Markieff Morris' injury puts Wizards in bind early in playoff series vs. Celtics

BOSTON – Just as Markieff Morris appeared to right himself after a bad stretch of basketball because of foul trouble in the first round, his availability for Game 2 vs. the Boston Celtics is in question after he came down on Al Horford’s foot and injured his troublesome left foot Sunday.

Morris, who first injured the foot and ankle in a game Nov. 19, has had problems with it on and off this season.

“I honestly thought it was broke,” he said after playing just 11 minutes in a 123-11l loss. “They got the swelling to go down a whole lot. It almost was the size of a softball.”

Morris didn’t return after halftime. He was held out a couple of games by the medical staff to help him recover in season.

“That’s my injury,” he said. “This was by far the worst one.”

[RELATED: Morris suffers gnarly-looking turned ankle in Game 1]

Morris only shot 2-for-7 from the field and had five points, but like the first-round series with the Atlanta Hawks no matter what his numbers show the Wizards are a better team with him on the floor.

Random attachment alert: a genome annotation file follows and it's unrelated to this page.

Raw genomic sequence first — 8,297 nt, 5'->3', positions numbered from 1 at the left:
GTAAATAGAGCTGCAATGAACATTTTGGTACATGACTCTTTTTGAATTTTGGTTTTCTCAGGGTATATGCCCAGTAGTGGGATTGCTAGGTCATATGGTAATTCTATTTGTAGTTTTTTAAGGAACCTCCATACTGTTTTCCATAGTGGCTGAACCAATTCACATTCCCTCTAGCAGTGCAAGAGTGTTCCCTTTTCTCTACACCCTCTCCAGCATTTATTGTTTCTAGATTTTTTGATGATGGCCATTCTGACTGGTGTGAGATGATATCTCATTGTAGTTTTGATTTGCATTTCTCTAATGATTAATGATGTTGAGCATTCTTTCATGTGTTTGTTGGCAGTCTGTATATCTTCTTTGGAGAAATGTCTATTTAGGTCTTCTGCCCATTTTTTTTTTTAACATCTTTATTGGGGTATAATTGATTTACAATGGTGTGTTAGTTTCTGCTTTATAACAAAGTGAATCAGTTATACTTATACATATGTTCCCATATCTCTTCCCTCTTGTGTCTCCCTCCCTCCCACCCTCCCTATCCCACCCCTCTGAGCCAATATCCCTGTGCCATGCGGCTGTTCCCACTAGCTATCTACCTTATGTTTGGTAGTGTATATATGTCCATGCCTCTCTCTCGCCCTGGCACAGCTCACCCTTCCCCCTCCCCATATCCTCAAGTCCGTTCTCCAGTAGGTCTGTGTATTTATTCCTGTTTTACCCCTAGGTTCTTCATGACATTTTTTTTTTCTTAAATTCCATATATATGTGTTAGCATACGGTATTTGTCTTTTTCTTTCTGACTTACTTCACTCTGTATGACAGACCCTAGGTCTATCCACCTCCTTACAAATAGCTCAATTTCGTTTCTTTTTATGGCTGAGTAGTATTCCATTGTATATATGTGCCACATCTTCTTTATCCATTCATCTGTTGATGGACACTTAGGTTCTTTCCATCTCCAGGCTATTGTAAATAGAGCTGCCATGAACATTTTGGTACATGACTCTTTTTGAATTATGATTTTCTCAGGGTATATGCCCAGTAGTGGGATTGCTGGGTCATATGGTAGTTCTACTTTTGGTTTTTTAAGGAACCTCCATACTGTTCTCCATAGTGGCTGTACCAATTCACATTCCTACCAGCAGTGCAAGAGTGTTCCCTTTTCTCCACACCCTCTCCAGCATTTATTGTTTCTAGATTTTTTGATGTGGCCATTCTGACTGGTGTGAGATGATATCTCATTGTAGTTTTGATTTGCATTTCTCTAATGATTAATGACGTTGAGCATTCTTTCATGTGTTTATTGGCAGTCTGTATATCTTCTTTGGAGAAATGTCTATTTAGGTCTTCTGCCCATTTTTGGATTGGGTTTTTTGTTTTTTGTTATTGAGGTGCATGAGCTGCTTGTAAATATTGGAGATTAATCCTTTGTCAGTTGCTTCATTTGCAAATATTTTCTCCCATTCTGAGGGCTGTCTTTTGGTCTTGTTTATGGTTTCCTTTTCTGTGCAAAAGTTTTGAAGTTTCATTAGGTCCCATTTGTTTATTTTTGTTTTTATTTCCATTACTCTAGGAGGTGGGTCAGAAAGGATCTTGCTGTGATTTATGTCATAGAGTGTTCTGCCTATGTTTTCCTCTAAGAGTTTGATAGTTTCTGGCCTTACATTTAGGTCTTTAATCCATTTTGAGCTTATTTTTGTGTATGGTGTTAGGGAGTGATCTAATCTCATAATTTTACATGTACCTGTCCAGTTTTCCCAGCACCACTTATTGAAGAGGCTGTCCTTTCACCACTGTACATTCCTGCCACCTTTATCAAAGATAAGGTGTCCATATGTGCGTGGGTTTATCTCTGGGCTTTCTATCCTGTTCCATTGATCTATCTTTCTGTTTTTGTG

Because Boston plays small a lot and Horford is an undersized center, Morris can match him away from the rim or under it. He called for the ball and cleared out so he could go vs. Horford and drained the jumper.

When Morris came down, however, he crashed hard. He remained sprawled across the floor for several minutes before walking it off and taking and making the foul shot for 45-42 lead.

The Wizards got out to a 16-0 start and could’ve had an easy victory to steal home-court advantage but now they’re faced with possibly trying to get the split with Morris not at full-speed.

“It was definitely tough especially when I felt like I could’ve been out there,” Morris said of watching the rest of the game from the locker room during treatment. “We live to fight another day. … It was only one game. We plan on it going seven.”